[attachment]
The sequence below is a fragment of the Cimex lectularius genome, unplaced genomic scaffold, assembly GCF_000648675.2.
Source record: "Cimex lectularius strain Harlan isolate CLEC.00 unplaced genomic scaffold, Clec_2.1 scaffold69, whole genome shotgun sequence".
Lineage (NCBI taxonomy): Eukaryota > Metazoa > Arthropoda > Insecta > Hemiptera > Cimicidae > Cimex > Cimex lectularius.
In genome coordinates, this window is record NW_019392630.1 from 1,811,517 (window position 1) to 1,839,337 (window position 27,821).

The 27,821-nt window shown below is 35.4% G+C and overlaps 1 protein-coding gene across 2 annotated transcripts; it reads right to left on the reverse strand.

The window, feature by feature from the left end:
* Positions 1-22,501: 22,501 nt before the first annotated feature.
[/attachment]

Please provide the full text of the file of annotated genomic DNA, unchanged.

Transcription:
The sequence below is a fragment of the Cimex lectularius genome, unplaced genomic scaffold, assembly GCF_000648675.2.
Source record: "Cimex lectularius strain Harlan isolate CLEC.00 unplaced genomic scaffold, Clec_2.1 scaffold69, whole genome shotgun sequence".
Lineage (NCBI taxonomy): Eukaryota > Metazoa > Arthropoda > Insecta > Hemiptera > Cimicidae > Cimex > Cimex lectularius.
In genome coordinates, this window is record NW_019392630.1 from 1,811,517 (window position 1) to 1,839,337 (window position 27,821).

The 27,821-nt window shown below is 35.4% G+C and overlaps 1 protein-coding gene across 2 annotated transcripts; it reads right to left on the reverse strand.

The window, feature by feature from the left end:
* Positions 1-22,501: 22,501 nt before the first annotated feature.